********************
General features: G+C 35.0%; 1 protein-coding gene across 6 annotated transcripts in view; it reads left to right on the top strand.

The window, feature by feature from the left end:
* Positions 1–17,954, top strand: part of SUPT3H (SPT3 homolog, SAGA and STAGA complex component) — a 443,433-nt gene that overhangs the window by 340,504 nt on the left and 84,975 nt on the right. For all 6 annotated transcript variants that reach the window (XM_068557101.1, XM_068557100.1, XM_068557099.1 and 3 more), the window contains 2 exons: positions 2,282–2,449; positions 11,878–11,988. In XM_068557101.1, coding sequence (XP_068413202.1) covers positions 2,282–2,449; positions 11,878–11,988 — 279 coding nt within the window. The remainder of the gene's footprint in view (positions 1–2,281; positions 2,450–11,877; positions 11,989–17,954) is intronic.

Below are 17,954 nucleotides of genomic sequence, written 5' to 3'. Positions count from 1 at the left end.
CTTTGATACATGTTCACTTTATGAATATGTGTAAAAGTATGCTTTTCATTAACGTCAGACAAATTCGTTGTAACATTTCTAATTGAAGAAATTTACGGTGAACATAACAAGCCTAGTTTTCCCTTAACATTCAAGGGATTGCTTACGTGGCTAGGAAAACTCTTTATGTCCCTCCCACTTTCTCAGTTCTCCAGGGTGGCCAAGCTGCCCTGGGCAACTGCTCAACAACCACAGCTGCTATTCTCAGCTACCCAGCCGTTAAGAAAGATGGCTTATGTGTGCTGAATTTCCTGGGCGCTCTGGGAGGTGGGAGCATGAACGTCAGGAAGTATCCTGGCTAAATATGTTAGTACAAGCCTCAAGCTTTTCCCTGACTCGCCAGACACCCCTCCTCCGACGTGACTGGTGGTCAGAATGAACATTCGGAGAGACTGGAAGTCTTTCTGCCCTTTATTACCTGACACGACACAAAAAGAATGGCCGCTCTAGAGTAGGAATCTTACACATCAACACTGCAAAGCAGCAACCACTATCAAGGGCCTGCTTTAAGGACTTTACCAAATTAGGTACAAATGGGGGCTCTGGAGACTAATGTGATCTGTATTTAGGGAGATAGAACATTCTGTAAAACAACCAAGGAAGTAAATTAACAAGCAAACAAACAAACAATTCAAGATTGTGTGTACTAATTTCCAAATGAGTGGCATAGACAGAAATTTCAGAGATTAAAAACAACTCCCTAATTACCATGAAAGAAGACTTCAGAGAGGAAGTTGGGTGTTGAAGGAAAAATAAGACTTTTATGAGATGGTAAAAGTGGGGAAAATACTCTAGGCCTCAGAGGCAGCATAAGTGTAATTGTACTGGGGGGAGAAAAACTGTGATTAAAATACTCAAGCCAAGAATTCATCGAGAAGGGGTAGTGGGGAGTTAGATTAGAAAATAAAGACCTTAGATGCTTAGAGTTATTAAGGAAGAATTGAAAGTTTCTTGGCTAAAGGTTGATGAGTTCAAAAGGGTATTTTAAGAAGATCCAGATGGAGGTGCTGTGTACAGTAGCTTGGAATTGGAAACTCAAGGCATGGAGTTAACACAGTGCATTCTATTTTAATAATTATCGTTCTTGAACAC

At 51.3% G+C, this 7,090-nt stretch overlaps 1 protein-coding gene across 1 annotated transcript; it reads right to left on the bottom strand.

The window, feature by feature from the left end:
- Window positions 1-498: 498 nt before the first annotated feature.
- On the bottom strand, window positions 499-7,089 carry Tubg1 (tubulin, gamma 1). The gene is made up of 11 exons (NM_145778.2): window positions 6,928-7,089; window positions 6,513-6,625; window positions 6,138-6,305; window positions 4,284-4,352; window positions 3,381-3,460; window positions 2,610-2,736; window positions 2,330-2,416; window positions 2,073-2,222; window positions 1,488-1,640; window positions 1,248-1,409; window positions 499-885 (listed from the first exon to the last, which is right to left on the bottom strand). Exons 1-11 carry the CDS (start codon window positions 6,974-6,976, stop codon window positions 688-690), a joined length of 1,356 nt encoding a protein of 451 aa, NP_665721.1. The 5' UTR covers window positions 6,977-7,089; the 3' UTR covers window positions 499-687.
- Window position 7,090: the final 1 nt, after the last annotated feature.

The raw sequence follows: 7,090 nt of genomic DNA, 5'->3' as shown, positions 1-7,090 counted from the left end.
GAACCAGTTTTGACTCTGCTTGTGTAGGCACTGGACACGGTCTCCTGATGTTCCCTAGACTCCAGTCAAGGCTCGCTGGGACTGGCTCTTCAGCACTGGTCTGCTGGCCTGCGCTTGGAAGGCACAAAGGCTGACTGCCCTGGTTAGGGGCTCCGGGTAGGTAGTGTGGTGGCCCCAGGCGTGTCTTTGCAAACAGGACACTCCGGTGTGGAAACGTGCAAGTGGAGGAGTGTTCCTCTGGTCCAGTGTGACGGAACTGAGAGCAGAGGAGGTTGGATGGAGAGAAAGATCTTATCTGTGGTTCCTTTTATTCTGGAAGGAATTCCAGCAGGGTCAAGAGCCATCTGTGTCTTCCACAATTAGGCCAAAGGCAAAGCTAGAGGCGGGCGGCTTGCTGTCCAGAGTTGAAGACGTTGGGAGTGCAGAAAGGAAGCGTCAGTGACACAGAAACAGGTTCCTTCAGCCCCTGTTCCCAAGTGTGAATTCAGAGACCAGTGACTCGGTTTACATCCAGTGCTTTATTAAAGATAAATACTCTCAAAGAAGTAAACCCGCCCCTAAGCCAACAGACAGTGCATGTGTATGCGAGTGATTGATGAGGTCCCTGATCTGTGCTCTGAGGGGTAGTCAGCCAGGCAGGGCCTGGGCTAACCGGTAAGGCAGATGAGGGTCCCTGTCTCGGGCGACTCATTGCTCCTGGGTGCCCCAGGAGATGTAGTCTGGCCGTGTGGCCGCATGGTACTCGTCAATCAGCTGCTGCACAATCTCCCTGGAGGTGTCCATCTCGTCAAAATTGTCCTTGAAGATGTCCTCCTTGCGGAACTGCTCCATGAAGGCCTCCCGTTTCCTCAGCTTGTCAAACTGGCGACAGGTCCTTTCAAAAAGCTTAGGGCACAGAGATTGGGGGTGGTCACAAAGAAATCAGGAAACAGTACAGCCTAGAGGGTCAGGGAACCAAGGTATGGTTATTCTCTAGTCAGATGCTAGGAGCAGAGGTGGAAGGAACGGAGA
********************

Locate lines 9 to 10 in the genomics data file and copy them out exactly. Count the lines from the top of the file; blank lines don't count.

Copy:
- On the bottom strand, window positions 499-7,089 carry Tubg1 (tubulin, gamma 1). The gene is made up of 11 exons (NM_145778.2): window positions 6,928-7,089; window positions 6,513-6,625; window positions 6,138-6,305; window positions 4,284-4,352; window positions 3,381-3,460; window positions 2,610-2,736; window positions 2,330-2,416; window positions 2,073-2,222; window positions 1,488-1,640; window positions 1,248-1,409; window positions 499-885 (listed from the first exon to the last, which is right to left on the bottom strand). Exons 1-11 carry the CDS (start codon window positions 6,974-6,976, stop codon window positions 688-690), a joined length of 1,356 nt encoding a protein of 451 aa, NP_665721.1. The 5' UTR covers window positions 6,977-7,089; the 3' UTR covers window positions 499-687.
- Window position 7,090: the final 1 nt, after the last annotated feature.